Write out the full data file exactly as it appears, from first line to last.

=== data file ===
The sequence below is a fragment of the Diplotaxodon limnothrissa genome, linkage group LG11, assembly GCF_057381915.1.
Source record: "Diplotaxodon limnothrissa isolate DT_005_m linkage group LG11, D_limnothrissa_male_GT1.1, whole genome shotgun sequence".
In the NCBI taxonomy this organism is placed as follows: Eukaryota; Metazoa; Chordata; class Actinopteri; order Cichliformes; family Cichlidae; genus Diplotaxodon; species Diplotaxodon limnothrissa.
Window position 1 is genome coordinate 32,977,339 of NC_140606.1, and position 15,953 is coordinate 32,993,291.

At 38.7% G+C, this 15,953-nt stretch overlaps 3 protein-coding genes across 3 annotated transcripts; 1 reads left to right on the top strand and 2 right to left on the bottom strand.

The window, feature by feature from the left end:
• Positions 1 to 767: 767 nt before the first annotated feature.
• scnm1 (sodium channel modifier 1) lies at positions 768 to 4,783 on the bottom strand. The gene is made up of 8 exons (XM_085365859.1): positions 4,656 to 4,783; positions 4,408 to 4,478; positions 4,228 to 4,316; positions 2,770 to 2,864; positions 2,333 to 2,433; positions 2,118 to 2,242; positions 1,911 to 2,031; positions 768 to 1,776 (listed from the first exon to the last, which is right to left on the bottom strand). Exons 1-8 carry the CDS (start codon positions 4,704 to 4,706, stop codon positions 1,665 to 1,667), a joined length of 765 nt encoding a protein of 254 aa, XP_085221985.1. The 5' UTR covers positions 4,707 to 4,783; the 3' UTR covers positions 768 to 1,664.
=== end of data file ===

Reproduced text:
The sequence below is a fragment of the Diplotaxodon limnothrissa genome, linkage group LG11, assembly GCF_057381915.1.
Source record: "Diplotaxodon limnothrissa isolate DT_005_m linkage group LG11, D_limnothrissa_male_GT1.1, whole genome shotgun sequence".
In the NCBI taxonomy this organism is placed as follows: Eukaryota; Metazoa; Chordata; class Actinopteri; order Cichliformes; family Cichlidae; genus Diplotaxodon; species Diplotaxodon limnothrissa.
Window position 1 is genome coordinate 32,977,339 of NC_140606.1, and position 15,953 is coordinate 32,993,291.

At 38.7% G+C, this 15,953-nt stretch overlaps 3 protein-coding genes across 3 annotated transcripts; 1 reads left to right on the top strand and 2 right to left on the bottom strand.

The window, feature by feature from the left end:
• Positions 1 to 767: 767 nt before the first annotated feature.
• scnm1 (sodium channel modifier 1) lies at positions 768 to 4,783 on the bottom strand. The gene is made up of 8 exons (XM_085365859.1): positions 4,656 to 4,783; positions 4,408 to 4,478; positions 4,228 to 4,316; positions 2,770 to 2,864; positions 2,333 to 2,433; positions 2,118 to 2,242; positions 1,911 to 2,031; positions 768 to 1,776 (listed from the first exon to the last, which is right to left on the bottom strand). Exons 1-8 carry the CDS (start codon positions 4,704 to 4,706, stop codon positions 1,665 to 1,667), a joined length of 765 nt encoding a protein of 254 aa, XP_085221985.1. The 5' UTR covers positions 4,707 to 4,783; the 3' UTR covers positions 768 to 1,664.